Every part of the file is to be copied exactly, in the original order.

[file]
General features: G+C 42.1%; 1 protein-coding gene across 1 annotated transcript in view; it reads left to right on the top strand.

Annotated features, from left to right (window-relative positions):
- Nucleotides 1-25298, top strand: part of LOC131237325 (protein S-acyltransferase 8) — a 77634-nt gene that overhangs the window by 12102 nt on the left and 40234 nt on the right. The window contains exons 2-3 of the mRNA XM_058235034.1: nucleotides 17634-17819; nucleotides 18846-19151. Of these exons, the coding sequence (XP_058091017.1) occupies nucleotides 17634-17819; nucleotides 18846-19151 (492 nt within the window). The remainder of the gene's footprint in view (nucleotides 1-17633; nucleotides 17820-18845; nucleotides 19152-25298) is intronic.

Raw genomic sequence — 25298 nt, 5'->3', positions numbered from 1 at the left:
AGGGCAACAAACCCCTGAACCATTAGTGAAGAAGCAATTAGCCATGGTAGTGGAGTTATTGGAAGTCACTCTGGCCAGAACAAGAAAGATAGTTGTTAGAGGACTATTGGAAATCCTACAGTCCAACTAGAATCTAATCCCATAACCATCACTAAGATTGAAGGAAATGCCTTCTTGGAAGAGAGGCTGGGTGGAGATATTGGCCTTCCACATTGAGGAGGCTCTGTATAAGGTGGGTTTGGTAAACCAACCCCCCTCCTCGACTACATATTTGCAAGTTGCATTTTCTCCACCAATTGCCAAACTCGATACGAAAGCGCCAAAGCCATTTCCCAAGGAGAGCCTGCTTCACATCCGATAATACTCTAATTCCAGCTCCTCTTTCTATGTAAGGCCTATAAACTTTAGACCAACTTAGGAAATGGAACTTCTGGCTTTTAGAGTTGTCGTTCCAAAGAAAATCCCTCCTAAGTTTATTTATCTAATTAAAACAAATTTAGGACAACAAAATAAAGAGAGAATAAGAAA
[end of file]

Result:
General features: G+C 42.1%; 1 protein-coding gene across 1 annotated transcript in view; it reads left to right on the top strand.

Annotated features, from left to right (window-relative positions):
- Nucleotides 1-25298, top strand: part of LOC131237325 (protein S-acyltransferase 8) — a 77634-nt gene that overhangs the window by 12102 nt on the left and 40234 nt on the right. The window contains exons 2-3 of the mRNA XM_058235034.1: nucleotides 17634-17819; nucleotides 18846-19151. Of these exons, the coding sequence (XP_058091017.1) occupies nucleotides 17634-17819; nucleotides 18846-19151 (492 nt within the window). The remainder of the gene's footprint in view (nucleotides 1-17633; nucleotides 17820-18845; nucleotides 19152-25298) is intronic.

Raw genomic sequence — 25298 nt, 5'->3', positions numbered from 1 at the left:
AGGGCAACAAACCCCTGAACCATTAGTGAAGAAGCAATTAGCCATGGTAGTGGAGTTATTGGAAGTCACTCTGGCCAGAACAAGAAAGATAGTTGTTAGAGGACTATTGGAAATCCTACAGTCCAACTAGAATCTAATCCCATAACCATCACTAAGATTGAAGGAAATGCCTTCTTGGAAGAGAGGCTGGGTGGAGATATTGGCCTTCCACATTGAGGAGGCTCTGTATAAGGTGGGTTTGGTAAACCAACCCCCCTCCTCGACTACATATTTGCAAGTTGCATTTTCTCCACCAATTGCCAAACTCGATACGAAAGCGCCAAAGCCATTTCCCAAGGAGAGCCTGCTTCACATCCGATAATACTCTAATTCCAGCTCCTCTTTCTATGTAAGGCCTATAAACTTTAGACCAACTTAGGAAATGGAACTTCTGGCTTTTAGAGTTGTCGTTCCAAAGAAAATCCCTCCTAAGTTTATTTATCTAATTAAAACAAATTTAGGACAACAAAATAAAGAGAGAATAAGAAA